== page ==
Chapter 1: An Introduction to ASP.NET MVC
In This Chapter
A Story with a Moral
What Is Good Software?
What Is ASP.NET MVC?
The Architecture of an ASP.NET MVC Application
Understanding the Sample ASP.NET MVC Application
This chapter provides you with an overview and introduction to the Microsoft ASP.NET MVC framework. The goal of this chapter is to explain why you should build web applications using ASP.NET MVC.
Because the ASP.NET MVC framework was designed to enable you to write good software applications, the first part of this chapter is devoted to a discussion of the nature of good software. You learn about the software design principles and patterns that enable you to build software that is resilient to change.
Finally, we discuss the architecture of an ASP.NET MVC application and how this architecture enables you to write good software applications. We provide you with an overview of the different parts of an MVC application including models, views, and controllers and also introduce you to the sample application that you get when you create a new ASP.NET MVC project.
A Story with a Moral
I still remember the day that my manager came to my office and asked me to build the Single Button Application. He explained that he needed a simple call manager application to help interviewers dial phone numbers while conducting a health survey. The call manager application would load a list of phone numbers and dial each number one-by-one when you hit a button. What could be simpler?
I said, with great earnestness and confidence, that I would have the call manager application done that same afternoon. I closed my office door, put on my cowboy hat, turned up the music, and pounded out some code. By the end of the day, I had completed the application. My manager was happy, and I went home that night with the happy thought that I had done a good day of work.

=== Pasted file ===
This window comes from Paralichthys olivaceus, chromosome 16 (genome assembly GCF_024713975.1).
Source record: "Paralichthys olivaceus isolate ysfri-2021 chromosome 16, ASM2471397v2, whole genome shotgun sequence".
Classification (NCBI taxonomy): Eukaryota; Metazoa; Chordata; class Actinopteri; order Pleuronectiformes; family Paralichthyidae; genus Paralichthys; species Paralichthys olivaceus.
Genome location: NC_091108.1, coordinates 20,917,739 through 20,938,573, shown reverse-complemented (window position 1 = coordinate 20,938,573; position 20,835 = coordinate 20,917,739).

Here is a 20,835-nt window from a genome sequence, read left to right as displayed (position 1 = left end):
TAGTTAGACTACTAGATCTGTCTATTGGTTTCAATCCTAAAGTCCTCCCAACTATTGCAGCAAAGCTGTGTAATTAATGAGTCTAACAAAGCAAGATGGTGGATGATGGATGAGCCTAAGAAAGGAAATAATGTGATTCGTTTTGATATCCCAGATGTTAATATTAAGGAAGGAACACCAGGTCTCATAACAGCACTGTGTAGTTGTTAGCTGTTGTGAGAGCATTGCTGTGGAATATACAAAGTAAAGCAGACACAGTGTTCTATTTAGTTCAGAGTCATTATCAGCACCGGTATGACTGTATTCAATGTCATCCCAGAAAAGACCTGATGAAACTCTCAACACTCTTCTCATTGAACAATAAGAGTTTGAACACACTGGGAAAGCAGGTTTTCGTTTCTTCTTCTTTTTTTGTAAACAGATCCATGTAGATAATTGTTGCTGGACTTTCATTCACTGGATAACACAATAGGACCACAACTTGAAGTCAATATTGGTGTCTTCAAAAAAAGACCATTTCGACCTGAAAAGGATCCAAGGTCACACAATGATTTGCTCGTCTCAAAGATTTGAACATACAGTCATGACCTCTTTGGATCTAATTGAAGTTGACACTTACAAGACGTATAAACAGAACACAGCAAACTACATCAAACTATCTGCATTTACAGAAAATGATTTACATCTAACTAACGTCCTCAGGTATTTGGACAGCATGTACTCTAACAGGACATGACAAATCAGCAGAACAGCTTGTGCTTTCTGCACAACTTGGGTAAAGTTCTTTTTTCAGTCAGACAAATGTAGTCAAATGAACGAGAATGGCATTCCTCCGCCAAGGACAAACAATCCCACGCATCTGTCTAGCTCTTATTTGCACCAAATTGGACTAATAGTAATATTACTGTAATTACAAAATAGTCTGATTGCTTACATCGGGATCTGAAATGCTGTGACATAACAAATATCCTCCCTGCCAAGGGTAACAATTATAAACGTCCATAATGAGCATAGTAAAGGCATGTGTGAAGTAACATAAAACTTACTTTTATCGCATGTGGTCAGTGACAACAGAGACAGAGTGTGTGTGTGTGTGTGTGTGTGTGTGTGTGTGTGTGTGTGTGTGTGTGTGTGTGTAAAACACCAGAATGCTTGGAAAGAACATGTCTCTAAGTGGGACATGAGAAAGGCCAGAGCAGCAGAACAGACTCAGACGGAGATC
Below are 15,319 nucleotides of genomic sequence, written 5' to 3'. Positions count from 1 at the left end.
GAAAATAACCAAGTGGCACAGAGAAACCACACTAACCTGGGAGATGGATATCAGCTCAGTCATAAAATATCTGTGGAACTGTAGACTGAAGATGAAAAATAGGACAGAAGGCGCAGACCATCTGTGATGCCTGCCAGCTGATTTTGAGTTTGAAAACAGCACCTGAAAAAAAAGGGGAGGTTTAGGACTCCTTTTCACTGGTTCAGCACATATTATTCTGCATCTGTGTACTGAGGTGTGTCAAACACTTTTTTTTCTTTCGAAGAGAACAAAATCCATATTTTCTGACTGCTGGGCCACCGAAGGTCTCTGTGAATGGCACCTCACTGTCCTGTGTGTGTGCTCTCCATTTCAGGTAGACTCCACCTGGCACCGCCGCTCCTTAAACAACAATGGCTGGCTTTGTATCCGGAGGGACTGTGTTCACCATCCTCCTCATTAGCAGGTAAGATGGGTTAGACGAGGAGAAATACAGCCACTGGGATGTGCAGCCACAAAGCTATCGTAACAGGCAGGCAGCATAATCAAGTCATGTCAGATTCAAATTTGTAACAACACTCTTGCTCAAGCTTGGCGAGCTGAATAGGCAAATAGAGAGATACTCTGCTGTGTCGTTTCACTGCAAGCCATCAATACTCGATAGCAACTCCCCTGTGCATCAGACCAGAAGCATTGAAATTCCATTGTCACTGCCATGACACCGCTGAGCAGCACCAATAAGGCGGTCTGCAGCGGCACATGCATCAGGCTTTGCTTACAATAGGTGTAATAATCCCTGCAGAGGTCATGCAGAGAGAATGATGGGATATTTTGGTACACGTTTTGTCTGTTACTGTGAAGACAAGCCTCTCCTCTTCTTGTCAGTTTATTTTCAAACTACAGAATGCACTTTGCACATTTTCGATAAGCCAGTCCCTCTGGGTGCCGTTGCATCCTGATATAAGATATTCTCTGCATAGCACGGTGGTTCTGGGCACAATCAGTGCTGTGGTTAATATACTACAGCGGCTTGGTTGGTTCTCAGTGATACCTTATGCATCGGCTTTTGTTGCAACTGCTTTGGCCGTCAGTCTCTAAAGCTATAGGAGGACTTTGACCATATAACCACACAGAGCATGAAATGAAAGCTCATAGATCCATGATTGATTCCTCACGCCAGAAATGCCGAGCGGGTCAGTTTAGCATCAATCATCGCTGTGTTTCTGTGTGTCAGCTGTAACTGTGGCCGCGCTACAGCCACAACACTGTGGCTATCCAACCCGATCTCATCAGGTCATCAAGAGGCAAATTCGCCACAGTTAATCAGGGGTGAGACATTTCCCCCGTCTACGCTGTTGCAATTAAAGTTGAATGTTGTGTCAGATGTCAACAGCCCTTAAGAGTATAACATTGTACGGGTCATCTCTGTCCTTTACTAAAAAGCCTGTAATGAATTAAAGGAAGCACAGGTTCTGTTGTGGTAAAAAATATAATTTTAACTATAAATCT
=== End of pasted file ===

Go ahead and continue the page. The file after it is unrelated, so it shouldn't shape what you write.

The next morning, my manager appeared again at my office door. Worried, I asked if there was a problem with the call manager application. He reassured me that the application worked fine. In fact, he liked it so much that he wanted me to add another feature. He wanted the call manager application to display a survey form when a number is dialed. That way, survey answers could be stored in the database.
With heroic determination, I once again spent the day knocking out code. By the end of the day, I had finished updating the call manager and I proudly presented the finished application to my manager.
I won’t continue this story, because anyone who builds software for a living knows how this story ends. The story never ends. When a software project is brought to life, it is almost impossible to kill it. A software application needs to be continuously fed with new features, bug fixes, and performance enhancements.
Being asked to change software that you have created is a compliment. Only useless software goes stagnant. When people care about software, when software is actively used, it undergoes constant change.
I no longer work at the company where I created the call manager application. (I am currently sitting in an office at Microsoft.) But I still have friends at the company and every once in a while I get a report on how the application has changed. Needless to say, it has turned into a massively complex application that supports different time zones, complicated calling rules, and advanced reporting with charts. It can no longer be described as the Single Button Application.